There has been a great deal of information that has been made available in magazines, news and advertising, medical journals and through healthcare providers to maker it clear that gum disease is closely linked with several medical conditions.

Gum disease is clearly a marker for coronary artery disease, stroke and diabetes.  Patients who have received joint replacements and prosthetic heart valves or have heart murmurs are all at far greater risk of suffering severe complications if they have bacteria floating around in their blood.  We call this a “bacteraemia”.   Patients who have gum disease will suffer bacteraemia far more frequently and have more bacteria in their blood than people with no gum disease.  Such bacteraemia can lead to bacterial endocarditis, a severe infection of the heart’s lining with the risk of irrevocable heart damage that may be life-threatening.  So it seems reasonable that if you want to live a long and healthy life you should make sure you don’t allow yourself to become a gum disease sufferer.

For expectant Mums, healthy gums and preventing the development of gum inflammation is important.  The existence of focal infections or local inflammatory conditions will release various inflammatory markers into the system including Prostaglandins and Interleukins that are involved in the initiation of contractions leading to the birth of the baby.  It has been shown that in ladies who have gum disease there is a higher incidence of premature birth and low birth weight babies than women without gum disease.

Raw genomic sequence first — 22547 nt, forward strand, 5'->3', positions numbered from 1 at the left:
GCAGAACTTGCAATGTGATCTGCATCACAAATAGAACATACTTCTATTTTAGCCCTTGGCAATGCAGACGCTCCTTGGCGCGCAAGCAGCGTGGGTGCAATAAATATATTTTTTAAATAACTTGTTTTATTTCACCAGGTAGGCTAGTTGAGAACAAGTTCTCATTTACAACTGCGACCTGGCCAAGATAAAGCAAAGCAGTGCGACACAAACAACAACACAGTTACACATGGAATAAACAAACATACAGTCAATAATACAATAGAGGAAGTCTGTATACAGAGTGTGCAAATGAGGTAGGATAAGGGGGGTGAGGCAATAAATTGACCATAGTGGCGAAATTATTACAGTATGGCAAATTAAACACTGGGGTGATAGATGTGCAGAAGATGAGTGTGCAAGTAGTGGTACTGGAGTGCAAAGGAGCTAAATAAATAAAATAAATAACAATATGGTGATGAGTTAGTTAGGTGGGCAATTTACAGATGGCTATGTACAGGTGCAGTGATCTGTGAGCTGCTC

So, Mums-to-be, get your gum health checked.

How Widespread is Gum Disease?

Somewhere between 13% and 20% of Australians suffer from that form of gum disease that causes bone to be lost around their teeth (called Chronic Periodontitis).  Assuming 15% is the true proportion, that’s 3, 450,000 people in Australia who need to receive gum disease treatment.  That’s a lot of patients and from the throughput of patients I see, I can tell you that there is a huge under-diagnosis here in Australia and indeed throughout the world.

If you want to know if you have gum disease first clean thoroughly with a toothbrush and then floss and if there is any blood seen at any time on the brush, on the floss or in the toothpaste that you spit out, you need to take action now.

What Does Gum Disease Treatment Involve